Sant Maral has released a poll ahead of the presidential election that gives a glimpse of some of the tendencies in public opinion.
As of June 19, no more polling is allowed, so one week ahead of the election, this will be the only indication of possible outcomes we’ll have.
As I have done previously, I would caution that methodological challenges in administering these kinds of surveys in Mongolia (for example, the absence of some kind of baseline general social survey that would allow for a comparison of the survey respondents with the general population) makes this kind of poll suggestive of some tendencies, but no more.
From what I can tell from the report published by Sant Maral, this poll was limited to Ulaanbaatar further casting doubt on its utility as anything akin to a prediction of the election result.
But, a week before the election, this is the best information we have and much credit goes to L Sumati for conducting these kinds of polls.
At least, a sample of nearly 1,500 respondents in Ulaanbaatar sounds promising, though the report offers no information on the sampling methodology.
The most important information comes right at the outset, i.e. respondents intention to vote for one of the three candidates.
Percentages come out as 54% for Elbegdorj, 37% Bat-Erdene and 9% Udval.
Given DP strength in Ulaanbaatar, we’d expect him to do well with city voters, so this result suggests a victory by Elebgdorj, but perhaps a very closely won victory where a run-off is still a distinct possibility.
How Firm is Voters’ Commitment?
The poll suggests that commitment to Elbegdorj is higher than to Bat-Erdene or Udval which might mean that we could still see some movements between those two, and possibly to Elbegdorj as well, in the final days of the campaign, though only 57% are “very confident” in the choice they made for the poll.
Run-Off, Participation, Issues and Voting Blocks
If we assumed something like 30% of voters to be living in Ulaanbaatar (it may be higher in population terms [check census], but many of those might not be registered in Ulaanbaatar and turnout will be greater in the countryside as well), Elbegdorj would have to do very well (close to 50%) in the countryside to win an outright majority of votes in the first round. To me, this poll doesn’t seem to settle my debate with Mendee regarding a run-off in previous posts (Me I, Mendee, Me II), other than to suggest that my original expectation for Udval to be garnering around 8% of the vote may hold roughly.
The 70% who stated that they would be voting on June 26 would be wonderful news in that this would be an increase over 2012, certainly in terms of participation in the city. If this holds true, it may also avoid the re-polling that will be necessary in polling stations where fewer than 50% of voters cast their ballots next week. Over ¾ of the respondents see the election as being fair or only facing minor problems. That is obviously good news in terms of voters’ confidence in the process and in democracy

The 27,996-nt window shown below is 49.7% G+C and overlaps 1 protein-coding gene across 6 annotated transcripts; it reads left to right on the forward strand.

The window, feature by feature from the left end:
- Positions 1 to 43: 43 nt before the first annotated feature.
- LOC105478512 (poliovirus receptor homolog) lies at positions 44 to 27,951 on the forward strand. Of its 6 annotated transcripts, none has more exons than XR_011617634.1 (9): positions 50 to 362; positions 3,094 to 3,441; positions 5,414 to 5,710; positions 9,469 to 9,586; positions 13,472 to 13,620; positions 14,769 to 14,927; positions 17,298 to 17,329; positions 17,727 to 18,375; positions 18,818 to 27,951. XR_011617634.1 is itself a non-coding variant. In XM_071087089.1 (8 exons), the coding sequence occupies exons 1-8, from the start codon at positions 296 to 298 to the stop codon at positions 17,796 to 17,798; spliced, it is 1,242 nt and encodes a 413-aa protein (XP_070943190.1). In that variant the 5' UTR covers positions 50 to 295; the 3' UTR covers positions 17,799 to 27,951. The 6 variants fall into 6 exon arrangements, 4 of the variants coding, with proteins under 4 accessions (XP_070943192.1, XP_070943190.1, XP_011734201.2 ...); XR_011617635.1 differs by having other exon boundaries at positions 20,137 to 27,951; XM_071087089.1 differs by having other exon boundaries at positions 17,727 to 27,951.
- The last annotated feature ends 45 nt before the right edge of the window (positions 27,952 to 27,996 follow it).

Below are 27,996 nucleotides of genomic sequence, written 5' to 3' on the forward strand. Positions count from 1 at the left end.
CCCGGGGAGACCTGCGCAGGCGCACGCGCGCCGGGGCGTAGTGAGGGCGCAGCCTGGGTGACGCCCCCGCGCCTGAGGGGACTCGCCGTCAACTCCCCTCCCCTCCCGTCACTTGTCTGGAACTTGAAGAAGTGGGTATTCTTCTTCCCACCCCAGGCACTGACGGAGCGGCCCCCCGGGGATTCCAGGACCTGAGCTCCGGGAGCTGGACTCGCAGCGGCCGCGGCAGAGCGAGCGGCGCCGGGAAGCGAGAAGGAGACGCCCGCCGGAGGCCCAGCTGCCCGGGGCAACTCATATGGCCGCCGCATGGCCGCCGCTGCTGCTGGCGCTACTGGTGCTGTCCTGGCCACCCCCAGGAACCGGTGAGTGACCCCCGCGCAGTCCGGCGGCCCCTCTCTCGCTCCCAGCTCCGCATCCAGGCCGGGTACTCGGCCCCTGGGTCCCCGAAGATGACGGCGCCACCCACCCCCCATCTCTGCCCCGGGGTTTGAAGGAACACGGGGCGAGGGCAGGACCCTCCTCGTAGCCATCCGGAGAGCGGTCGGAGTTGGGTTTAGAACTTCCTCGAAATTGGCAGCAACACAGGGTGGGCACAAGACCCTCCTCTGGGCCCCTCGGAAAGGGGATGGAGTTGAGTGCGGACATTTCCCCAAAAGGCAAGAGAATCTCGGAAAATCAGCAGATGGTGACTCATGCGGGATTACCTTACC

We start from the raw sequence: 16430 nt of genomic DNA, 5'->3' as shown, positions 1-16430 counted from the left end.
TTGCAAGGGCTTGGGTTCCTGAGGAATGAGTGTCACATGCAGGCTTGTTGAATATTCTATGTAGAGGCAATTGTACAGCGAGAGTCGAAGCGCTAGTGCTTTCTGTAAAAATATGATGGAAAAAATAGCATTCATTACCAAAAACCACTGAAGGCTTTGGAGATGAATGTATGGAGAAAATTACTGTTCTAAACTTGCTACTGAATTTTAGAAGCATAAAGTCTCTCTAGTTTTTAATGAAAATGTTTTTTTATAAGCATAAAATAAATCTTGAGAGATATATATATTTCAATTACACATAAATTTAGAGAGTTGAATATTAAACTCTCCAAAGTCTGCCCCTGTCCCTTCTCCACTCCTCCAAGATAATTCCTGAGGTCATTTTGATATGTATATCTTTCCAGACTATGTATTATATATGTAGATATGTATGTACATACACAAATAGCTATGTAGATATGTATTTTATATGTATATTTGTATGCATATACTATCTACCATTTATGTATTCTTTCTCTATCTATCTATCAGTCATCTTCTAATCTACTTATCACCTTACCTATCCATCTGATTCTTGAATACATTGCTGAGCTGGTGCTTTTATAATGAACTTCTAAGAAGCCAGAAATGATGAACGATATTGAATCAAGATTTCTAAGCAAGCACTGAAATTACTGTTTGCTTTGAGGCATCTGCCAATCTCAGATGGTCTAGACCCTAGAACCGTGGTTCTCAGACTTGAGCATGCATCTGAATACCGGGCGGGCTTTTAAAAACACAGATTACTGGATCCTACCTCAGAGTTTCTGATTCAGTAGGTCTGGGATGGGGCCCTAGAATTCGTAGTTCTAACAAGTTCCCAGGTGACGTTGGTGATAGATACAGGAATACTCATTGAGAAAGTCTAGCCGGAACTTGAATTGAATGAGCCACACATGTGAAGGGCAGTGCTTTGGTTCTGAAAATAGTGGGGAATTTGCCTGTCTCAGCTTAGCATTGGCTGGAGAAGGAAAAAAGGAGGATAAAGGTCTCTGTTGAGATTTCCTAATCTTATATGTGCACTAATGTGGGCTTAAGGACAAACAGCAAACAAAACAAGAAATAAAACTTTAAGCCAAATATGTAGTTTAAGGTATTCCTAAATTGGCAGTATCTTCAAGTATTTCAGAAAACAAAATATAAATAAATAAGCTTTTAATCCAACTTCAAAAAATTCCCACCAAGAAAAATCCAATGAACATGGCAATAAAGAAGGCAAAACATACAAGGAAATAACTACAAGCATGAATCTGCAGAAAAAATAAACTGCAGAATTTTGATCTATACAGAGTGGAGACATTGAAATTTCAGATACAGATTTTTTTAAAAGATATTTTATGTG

If we look at issues that voters are focused on, it’s noticeable that the top two issues (standard of living and unemployment) are not particular subject to presidential powers or policy. The third issue, corruption, is one that Elbegdorj is certainly campaigning on.
As far as election platforms of the candidates go, over half of the respondents report no opinion on Udval’s platform suggesting that her communication or campaign has not been very effective on substance. The corresponding numbers for Bat-Erdene and Elebgdorj are around 1/3.
Surprisingly (to me) support for Udval is not heavily concentrated in older age groups, at least in Ulaanbaatar, while Bat-Erdene definitely receives more support among older voters.
As the first female candidate for president, Udval does seem to be drawing some women to vote for her, though primarily from Bat-Erdene who has a 5.4% differential between male and female voters, while Elbegdorj is supported more strongly by women than men, though only slightly. This suggests that Udval’s gender will have some impact, but may not really be producing the emergence of a women’s voting bloc of any kind.
Support for Elbegdorj increases with level of education while the reverse is true for Bat-Erdene. Voters who have received some higher education are clearly more supportive of Elbegdorj and the drop-off among Udval voters is high. Perhaps not surprisingly given her association with Enkhbayar and the MPRP, Udval’s support is strongest among the least economically well-off voters.